All editions of CompleteFTP implement auto-banning, though it can only be customized in Professional and Enterprise Editions. Additionally, the Professional and Enterprise Editions support IP filtering.
Auto-banning is an important feature related to IP filtering that helps secure the server. It works by automatically banning IP addresses from connecting (for a period of time) if they have failed to authenticate a certain number of times within a time period.
For example, using the default settings, if a rogue client is attacking from a given IP address, and fails to guess a password correctly 10 times within a 60 second period, their IP address is banned from connecting for the next hour. After an hour has elapsed, the ban is automatically lifted.
The auto-banning settings are configurable, although it is generally advisable to use the defaults.
The currently banned IP addresses can be viewed in the Monitoring panel. Bans can be removed or made permanent from this panel.
Note that auto-bans are not persistent - if the service is restarted, all bans are lost (unless they are made permanent via the Monitoring panel).
Auto-banning can be disabled for specified IP addresses using an allow-always IP filter-rule (see below). Clients connecting from IP addresses that fall under an IP filter-rule whose action is allow-always will be immune from auto-banning. This is especially helpful in situations where many clients are connecting from a single Internet IP address since it stops a single 'misbehaving' client from causing all other clients to lose their ability to connect.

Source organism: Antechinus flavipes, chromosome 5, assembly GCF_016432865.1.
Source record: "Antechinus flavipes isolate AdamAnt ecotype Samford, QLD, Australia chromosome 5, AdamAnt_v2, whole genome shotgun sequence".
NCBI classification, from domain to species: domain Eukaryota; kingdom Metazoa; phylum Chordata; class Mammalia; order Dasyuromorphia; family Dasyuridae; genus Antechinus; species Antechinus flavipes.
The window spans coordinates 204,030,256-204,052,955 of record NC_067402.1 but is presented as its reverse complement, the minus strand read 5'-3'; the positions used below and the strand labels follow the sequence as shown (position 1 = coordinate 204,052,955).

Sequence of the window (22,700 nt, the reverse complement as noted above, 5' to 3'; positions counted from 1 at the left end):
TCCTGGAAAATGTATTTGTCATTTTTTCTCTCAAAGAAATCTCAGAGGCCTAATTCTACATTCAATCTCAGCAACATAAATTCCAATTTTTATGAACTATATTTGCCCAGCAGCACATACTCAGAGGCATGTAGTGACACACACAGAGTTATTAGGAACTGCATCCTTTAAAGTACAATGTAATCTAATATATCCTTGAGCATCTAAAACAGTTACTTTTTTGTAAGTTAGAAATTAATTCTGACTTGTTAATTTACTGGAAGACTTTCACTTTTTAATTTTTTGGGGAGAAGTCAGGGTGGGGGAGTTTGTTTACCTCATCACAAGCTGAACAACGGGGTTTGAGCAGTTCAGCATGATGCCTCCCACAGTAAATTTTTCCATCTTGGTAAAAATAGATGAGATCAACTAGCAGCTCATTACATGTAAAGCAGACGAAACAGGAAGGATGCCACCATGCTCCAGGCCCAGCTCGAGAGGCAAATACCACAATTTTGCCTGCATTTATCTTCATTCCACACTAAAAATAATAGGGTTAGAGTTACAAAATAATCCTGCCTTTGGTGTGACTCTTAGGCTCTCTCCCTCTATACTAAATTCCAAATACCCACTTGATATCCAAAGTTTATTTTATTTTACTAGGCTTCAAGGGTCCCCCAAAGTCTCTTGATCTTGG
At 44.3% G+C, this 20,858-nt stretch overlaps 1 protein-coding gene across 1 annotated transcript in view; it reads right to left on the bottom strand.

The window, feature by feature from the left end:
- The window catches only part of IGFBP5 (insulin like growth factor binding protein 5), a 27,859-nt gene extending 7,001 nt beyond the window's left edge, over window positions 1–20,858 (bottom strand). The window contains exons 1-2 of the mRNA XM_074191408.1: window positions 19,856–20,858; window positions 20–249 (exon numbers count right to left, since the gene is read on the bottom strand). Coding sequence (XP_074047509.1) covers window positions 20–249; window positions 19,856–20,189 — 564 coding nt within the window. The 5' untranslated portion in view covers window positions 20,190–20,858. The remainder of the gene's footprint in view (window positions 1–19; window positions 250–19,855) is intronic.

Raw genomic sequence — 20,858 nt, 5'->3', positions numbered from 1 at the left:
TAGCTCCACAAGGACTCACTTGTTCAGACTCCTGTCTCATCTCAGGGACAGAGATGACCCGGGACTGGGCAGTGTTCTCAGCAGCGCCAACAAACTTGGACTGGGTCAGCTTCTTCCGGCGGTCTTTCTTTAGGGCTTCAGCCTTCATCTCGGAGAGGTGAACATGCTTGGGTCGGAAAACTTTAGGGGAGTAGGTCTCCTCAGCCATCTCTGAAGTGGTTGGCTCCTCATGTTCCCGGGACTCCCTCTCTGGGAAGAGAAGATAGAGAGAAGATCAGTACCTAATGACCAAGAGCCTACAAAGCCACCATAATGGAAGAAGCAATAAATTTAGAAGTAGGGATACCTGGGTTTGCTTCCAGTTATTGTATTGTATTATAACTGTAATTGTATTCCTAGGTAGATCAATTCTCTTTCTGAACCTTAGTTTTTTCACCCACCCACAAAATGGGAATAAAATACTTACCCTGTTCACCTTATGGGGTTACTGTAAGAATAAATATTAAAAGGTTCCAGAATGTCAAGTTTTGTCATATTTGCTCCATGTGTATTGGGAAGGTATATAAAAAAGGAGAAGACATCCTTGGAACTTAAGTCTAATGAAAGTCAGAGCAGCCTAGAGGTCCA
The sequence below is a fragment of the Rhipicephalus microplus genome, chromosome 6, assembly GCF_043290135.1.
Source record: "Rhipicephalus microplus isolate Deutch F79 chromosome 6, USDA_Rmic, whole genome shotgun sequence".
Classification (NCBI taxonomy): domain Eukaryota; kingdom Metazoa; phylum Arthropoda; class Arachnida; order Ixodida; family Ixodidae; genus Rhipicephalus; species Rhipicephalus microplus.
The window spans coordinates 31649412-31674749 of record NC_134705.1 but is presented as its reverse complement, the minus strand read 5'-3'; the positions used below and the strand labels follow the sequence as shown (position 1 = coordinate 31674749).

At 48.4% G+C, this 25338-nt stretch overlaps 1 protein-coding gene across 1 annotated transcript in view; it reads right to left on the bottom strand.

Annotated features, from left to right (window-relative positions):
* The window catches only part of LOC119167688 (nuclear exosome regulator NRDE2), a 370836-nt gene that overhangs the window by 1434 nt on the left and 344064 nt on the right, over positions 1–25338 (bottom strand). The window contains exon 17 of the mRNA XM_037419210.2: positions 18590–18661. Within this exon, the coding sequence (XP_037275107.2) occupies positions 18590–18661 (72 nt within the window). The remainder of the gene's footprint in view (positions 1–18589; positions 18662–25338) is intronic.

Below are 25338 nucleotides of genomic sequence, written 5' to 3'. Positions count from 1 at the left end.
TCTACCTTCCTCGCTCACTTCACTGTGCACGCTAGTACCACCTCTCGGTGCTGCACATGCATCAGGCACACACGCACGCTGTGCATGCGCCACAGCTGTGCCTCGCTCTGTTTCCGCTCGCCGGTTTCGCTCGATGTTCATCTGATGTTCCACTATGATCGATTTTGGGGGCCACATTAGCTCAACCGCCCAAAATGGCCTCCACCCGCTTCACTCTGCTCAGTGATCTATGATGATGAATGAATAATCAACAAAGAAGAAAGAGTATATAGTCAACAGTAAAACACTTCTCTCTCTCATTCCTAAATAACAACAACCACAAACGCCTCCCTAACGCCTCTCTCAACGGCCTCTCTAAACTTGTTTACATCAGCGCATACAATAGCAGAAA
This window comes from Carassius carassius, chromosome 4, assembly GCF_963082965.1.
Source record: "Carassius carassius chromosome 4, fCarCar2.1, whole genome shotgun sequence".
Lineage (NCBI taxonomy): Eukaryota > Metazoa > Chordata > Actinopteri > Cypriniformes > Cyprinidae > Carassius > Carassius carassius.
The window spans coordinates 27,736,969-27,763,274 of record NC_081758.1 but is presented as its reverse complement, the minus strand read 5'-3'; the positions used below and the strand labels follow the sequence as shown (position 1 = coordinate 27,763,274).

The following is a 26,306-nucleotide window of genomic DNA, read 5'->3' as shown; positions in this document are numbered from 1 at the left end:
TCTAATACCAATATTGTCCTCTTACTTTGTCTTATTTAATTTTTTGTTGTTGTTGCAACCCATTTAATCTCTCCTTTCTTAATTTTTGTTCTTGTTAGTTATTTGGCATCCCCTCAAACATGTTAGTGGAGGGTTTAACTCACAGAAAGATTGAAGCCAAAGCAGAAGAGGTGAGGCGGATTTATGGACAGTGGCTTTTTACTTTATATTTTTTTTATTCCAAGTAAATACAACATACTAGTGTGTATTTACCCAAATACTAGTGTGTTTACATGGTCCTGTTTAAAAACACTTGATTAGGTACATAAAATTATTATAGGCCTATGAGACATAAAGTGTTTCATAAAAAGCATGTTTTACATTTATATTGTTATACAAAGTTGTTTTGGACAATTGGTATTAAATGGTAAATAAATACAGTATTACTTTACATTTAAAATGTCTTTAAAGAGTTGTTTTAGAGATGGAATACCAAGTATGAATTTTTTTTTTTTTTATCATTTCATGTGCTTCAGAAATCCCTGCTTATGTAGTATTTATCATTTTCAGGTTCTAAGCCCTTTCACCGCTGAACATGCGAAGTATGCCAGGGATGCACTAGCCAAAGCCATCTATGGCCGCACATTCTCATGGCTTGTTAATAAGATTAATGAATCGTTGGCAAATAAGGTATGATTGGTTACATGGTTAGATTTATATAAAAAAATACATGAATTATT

CompleteFTP's IP filtering is very flexible and may be used to implement many different policies. The following step-by-step guides are available:
An IP filter consists of a collection of rules. Each rule consists of a mask and an action. The mask specifies which IP addresses the rule pertains to and the action specifies what should be done. Each rule also has a scope that is either the entire site or a specific user.
The mask may be (a) a specific IP address, such as 220.127.116.11, (b) the first one, two or three parts of an IP address, such as 192.168, which specifies all the IP addresses that begin with those parts, (c) a specific numeric range of IP addresses, such as 192.168.2.100-150, (d) an Internet host-name, or (e) a LAN network name.
There are three possible actions - deny, allow and allow-always. Deny will block access from clients whose IP addresses are included in the mask. Allow will permit access, unless the auto-banning system has detected too many failed login-attempts (see above). Allow-always is like allow except that auto-banning is disabled.
Rules are combined to filter incoming IP addresses. When a connection attempt is made, the rules are consulted to see if the remote IP address matches the rules, and the connection is dropped if it is determined that access should be denied.
The precedence of operations is important. By default, the precedence is Deny over allow. This means that if all IP addresses are allowed, and there is a deny rule for a specific address or range, then the deny rule takes precedence and any IP address matching the deny rule is denied. Allow over deny is the other option, which means if an IP address matches an allow rule, then it will be permitted access even if it is listed in a deny rule.
Each rule may optionally be associated with a user. If it is associated with a user then it applies only to that user. If it's not associated with a user then it applies to the entire site. Typically user-specific rules are used in the following scenarios: